The prospect of writing the words “me too” on Facebook has filled me with dread each time I’ve gotten close. This morning I read a friend’s post expressing similar feelings and it made me recall this essay. I’ve decided to share it here.
That woman is me
by Jillian Myrom, Minnesota Women’s Press, July 29, 1992
I’ve never seen a dead body before. I didn’t expect that feeling of numbed comprehension, the awe that comes over me as I stand at the window with the other secretaries looking out at the scene at 8 a.m.
Any other day, we have the best view in the building, looking up a sloping grassy hill with the St. Paul Cathedral looming over the top. Majestic. Idyllic.
Today there are several policemen lining the road at the top of the hill. The body is at a distance from them, lying at the foot of a tree. Behind her is a low wrought-iron gate which scales the hill; behind the gate is a forest. Continue reading →
Two years to the day after we flew to Berlin for a family sabbatical, I separated from my husband. It wasn’t Berlin’s fault. And maybe it wasn’t M’s either. But things were put into motion during that yearlong hiatus from our so-called real life that a separation had shifted imperceptibly from the category of impossible to damn near inevitable. Continue reading →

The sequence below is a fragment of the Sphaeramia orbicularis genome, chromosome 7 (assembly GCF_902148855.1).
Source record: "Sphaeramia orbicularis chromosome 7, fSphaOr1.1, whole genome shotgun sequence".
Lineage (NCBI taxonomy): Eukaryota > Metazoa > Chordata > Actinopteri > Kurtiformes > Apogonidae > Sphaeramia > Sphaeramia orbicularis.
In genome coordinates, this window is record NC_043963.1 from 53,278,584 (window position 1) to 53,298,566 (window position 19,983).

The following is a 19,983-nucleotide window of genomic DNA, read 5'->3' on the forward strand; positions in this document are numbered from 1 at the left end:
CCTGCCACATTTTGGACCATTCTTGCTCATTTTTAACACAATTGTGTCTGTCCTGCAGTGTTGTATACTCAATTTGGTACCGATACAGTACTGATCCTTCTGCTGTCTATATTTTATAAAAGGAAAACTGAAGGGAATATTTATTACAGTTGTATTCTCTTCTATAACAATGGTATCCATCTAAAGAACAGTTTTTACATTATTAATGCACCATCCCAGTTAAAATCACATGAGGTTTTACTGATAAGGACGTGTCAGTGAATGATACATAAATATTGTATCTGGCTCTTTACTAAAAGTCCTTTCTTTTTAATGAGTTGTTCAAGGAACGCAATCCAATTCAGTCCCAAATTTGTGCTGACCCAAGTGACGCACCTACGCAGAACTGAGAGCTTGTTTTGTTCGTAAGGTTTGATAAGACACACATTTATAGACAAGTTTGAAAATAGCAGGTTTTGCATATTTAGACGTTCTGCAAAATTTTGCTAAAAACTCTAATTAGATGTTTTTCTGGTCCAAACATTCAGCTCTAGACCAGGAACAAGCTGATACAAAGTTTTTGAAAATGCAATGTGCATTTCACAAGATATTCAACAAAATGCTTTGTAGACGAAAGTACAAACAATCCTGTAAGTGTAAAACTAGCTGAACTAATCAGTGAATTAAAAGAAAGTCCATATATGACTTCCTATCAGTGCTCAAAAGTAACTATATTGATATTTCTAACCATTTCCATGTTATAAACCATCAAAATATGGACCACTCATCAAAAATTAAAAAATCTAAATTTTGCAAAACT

My dad’s decline was rapid and dizzying: He bounced from a routine chemo visit to an outpatient transfusion to the ER to a hospital room to the ICU in the course of 12 hours on a Thursday a few weeks before Christmas. We’d driven to his oncologist’s office for a morning appointment, telling his wife we’d be back by lunch with plans to catch a matinee of Brooklyn that afternoon, unaware he would not be coming home again. Continue reading →
I buried my nose in a book most of the bus ride to work yesterday morning, but upon finishing a chapter I tucked my book in my canvas bag and attempted to read my fellow commuters as we descended into the heart of St. Paul. Continue reading →